International reaction: ‘West shares blame for Georgia’
While the ceasefire in South Ossetia remains in place, the blame-game battle, debating who was right and who was wrong, continues in the international media. Many say Russia has been losing the information war, but, in some quarters, it seems the view of
The British business daily the Financial Times has published a comment piece saying that the West should bear responsibility for the consequences of Georgia's attack on South Ossetia.
“Georgia will not get its separatist provinces back unless Russia collapses as a state, which is unlikely,” it says.
The newspaper adds that the populations and leaderships of these regions have repeatedly demonstrated their desire to separate from Georgia.
“Western governments should exert pressure on Georgia to accept this solution as these governments, and most especially the U.S., bear a considerable share of responsibility for the Georgian assault on South Ossetia and deserve the humiliation they are now suffering.”
Another British newspaper, The Guardian, considers the situation in Georgia's breakaway republics as being similar to that of Kosovo.
“As in the case of Yugoslavia, minorities who were happy enough to live on either side of an internal boundary that made little difference to their lives feel quite differently when they find themselves on the wrong side of an international state border.”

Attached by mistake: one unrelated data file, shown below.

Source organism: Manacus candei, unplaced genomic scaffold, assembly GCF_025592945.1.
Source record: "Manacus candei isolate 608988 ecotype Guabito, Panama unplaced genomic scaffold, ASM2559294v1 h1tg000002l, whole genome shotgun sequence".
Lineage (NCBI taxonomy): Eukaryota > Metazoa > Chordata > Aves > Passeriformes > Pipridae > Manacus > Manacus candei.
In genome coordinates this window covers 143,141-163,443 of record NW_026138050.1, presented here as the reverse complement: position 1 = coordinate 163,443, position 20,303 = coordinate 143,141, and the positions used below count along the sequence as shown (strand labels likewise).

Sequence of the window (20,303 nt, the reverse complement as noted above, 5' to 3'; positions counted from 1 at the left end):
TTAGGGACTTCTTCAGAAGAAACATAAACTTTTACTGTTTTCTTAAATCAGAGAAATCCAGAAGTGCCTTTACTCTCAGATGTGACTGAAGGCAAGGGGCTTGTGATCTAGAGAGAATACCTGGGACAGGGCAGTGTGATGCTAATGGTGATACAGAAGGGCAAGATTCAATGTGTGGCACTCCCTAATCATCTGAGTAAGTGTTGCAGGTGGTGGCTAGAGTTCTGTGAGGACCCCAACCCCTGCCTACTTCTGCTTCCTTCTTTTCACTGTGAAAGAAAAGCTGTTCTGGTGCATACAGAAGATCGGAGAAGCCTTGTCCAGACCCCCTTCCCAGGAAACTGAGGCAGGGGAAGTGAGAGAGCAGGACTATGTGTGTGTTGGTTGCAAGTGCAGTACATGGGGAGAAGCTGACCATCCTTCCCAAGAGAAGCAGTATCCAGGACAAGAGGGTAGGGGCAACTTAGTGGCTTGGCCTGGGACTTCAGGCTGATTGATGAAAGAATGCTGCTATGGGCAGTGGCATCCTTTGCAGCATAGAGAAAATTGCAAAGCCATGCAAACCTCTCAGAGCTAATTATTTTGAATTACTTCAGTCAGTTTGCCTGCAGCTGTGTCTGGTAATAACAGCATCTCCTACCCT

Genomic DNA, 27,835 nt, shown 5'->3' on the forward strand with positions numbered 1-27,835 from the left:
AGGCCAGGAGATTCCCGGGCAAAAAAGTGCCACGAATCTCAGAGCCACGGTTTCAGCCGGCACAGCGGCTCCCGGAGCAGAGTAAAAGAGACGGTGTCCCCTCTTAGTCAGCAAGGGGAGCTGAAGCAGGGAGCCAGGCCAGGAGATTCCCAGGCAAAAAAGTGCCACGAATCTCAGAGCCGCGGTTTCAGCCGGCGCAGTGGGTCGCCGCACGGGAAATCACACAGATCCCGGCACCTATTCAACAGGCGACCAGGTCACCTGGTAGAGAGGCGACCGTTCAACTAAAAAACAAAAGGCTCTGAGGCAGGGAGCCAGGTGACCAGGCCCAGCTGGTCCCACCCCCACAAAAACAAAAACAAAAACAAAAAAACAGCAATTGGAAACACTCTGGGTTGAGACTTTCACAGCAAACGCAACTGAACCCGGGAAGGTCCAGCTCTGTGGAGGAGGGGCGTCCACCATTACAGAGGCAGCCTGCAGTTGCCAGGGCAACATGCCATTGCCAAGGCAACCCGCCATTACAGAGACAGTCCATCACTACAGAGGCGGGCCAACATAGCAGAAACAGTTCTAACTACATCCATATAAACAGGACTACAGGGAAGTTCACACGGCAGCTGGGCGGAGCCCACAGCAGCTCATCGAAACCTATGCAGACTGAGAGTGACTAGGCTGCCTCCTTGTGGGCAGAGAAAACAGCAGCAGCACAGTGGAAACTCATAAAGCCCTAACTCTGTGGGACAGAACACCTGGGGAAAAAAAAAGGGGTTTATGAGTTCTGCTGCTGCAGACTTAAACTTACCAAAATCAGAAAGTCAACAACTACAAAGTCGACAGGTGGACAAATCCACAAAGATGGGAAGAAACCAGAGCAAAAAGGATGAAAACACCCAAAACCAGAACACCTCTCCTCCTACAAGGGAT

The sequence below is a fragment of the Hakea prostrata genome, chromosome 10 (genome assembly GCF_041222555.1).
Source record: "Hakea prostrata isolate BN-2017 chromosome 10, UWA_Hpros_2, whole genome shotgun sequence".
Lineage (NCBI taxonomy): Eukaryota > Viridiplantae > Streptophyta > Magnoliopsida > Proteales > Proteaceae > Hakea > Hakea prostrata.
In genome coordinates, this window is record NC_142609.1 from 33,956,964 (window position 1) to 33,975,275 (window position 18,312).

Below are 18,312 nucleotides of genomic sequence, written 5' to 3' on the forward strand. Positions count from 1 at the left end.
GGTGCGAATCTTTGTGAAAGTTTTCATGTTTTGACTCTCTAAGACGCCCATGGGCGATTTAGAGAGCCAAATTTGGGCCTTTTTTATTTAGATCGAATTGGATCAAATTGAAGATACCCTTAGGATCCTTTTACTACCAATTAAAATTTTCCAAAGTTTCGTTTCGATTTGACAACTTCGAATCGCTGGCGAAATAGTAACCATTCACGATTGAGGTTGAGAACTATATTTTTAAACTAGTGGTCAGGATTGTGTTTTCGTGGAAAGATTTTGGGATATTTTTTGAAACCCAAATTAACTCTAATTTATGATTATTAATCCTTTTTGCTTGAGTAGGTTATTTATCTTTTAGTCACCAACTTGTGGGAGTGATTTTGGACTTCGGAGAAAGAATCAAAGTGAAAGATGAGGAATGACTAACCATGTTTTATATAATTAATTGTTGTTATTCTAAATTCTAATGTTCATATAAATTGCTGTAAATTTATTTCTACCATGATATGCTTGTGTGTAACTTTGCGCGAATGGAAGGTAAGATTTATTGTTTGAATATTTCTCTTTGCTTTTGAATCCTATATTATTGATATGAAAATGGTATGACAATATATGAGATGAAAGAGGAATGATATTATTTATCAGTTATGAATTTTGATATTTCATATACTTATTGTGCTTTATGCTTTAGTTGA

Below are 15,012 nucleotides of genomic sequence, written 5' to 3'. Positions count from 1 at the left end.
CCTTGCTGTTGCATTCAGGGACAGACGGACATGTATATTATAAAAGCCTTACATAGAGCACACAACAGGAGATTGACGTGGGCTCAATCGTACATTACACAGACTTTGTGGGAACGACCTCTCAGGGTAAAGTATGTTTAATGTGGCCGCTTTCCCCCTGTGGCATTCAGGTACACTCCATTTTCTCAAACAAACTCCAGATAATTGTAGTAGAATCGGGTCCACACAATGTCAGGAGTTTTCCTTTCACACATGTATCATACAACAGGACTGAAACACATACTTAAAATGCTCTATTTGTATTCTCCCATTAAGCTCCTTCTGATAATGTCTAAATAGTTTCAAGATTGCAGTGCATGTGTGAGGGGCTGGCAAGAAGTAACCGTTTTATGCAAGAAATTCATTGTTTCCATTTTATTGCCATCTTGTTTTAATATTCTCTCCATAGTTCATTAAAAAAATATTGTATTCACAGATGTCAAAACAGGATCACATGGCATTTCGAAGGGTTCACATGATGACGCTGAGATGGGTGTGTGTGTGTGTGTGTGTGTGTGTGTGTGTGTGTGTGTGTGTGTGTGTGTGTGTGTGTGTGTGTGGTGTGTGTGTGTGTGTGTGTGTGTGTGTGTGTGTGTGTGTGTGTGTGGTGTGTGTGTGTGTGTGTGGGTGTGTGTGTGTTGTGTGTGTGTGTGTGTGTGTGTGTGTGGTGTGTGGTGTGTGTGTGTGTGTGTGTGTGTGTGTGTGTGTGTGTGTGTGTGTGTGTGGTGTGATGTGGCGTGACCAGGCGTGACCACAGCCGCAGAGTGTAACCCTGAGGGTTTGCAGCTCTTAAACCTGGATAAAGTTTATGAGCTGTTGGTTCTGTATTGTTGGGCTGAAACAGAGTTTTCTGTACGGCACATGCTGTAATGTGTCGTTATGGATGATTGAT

It also welcomes the weakened role of the U.S., accusing it of reckless expansionism.
“The war has also exposed the limits of U.S. power in the region and the return of some counterweight has to be welcome.”
The Guardian also revealed connections between Georgian president Mikheil Saakashvili and American presidential candidate John McCain, which had not been widely known.
“Saakashvili’s links with the neoconservatives in Washington are particularly close: the lobbying firm headed by U.S. Republican candidate John McCain’s top foreign policy adviser, Randy Scheumann, has been paid nearly $US 900,000 by the Georgian government since 2004.”
A third British paper, The Times, doubts that some claims made by Georgia and the West over the last week are sound or reasonable, labelling western media support to the Georgian PR machine “a confused cacophony”.